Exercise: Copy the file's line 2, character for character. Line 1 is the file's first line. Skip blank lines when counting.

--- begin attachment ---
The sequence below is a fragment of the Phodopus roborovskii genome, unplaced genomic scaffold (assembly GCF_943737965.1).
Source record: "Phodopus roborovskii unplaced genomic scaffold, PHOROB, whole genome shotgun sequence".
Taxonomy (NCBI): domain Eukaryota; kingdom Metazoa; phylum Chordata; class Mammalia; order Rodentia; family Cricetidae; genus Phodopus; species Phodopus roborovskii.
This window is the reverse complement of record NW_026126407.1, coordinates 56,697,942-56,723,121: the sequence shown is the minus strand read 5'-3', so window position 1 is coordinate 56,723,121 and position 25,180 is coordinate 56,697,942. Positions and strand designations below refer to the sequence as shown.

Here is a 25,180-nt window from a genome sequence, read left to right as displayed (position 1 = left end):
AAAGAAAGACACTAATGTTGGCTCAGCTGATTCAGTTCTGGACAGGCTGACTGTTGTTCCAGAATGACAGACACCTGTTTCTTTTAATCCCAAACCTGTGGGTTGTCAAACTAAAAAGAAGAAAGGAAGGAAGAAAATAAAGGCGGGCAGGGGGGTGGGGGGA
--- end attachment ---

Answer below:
Source record: "Phodopus roborovskii unplaced genomic scaffold, PHOROB, whole genome shotgun sequence".